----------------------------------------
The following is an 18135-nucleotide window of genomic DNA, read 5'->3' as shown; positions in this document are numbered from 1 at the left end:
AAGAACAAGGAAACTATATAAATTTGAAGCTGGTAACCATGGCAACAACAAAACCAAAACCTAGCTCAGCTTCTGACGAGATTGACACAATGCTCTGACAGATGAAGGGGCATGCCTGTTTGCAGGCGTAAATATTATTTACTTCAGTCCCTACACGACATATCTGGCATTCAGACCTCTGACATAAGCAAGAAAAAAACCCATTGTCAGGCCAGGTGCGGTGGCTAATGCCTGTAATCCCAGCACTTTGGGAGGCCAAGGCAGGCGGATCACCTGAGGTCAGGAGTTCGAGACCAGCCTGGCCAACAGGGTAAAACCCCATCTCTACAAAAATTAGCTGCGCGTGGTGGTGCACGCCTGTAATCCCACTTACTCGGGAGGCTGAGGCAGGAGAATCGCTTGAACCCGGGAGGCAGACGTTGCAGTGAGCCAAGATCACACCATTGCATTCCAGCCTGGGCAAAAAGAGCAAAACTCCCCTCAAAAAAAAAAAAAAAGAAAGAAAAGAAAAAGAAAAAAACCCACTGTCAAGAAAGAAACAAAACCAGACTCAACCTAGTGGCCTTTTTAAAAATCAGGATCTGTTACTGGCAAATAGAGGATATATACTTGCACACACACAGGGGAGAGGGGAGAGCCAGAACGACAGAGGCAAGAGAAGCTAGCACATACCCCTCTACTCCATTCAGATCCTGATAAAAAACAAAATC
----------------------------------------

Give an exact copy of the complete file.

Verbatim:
The following is an 18135-nucleotide window of genomic DNA, read 5'->3' as shown; positions in this document are numbered from 1 at the left end:
AAGAACAAGGAAACTATATAAATTTGAAGCTGGTAACCATGGCAACAACAAAACCAAAACCTAGCTCAGCTTCTGACGAGATTGACACAATGCTCTGACAGATGAAGGGGCATGCCTGTTTGCAGGCGTAAATATTATTTACTTCAGTCCCTACACGACATATCTGGCATTCAGACCTCTGACATAAGCAAGAAAAAAACCCATTGTCAGGCCAGGTGCGGTGGCTAATGCCTGTAATCCCAGCACTTTGGGAGGCCAAGGCAGGCGGATCACCTGAGGTCAGGAGTTCGAGACCAGCCTGGCCAACAGGGTAAAACCCCATCTCTACAAAAATTAGCTGCGCGTGGTGGTGCACGCCTGTAATCCCACTTACTCGGGAGGCTGAGGCAGGAGAATCGCTTGAACCCGGGAGGCAGACGTTGCAGTGAGCCAAGATCACACCATTGCATTCCAGCCTGGGCAAAAAGAGCAAAACTCCCCTCAAAAAAAAAAAAAAAGAAAGAAAAGAAAAAGAAAAAAACCCACTGTCAAGAAAGAAACAAAACCAGACTCAACCTAGTGGCCTTTTTAAAAATCAGGATCTGTTACTGGCAAATAGAGGATATATACTTGCACACACACAGGGGAGAGGGGAGAGCCAGAACGACAGAGGCAAGAGAAGCTAGCACATACCCCTCTACTCCATTCAGATCCTGATAAAAAACAAAATC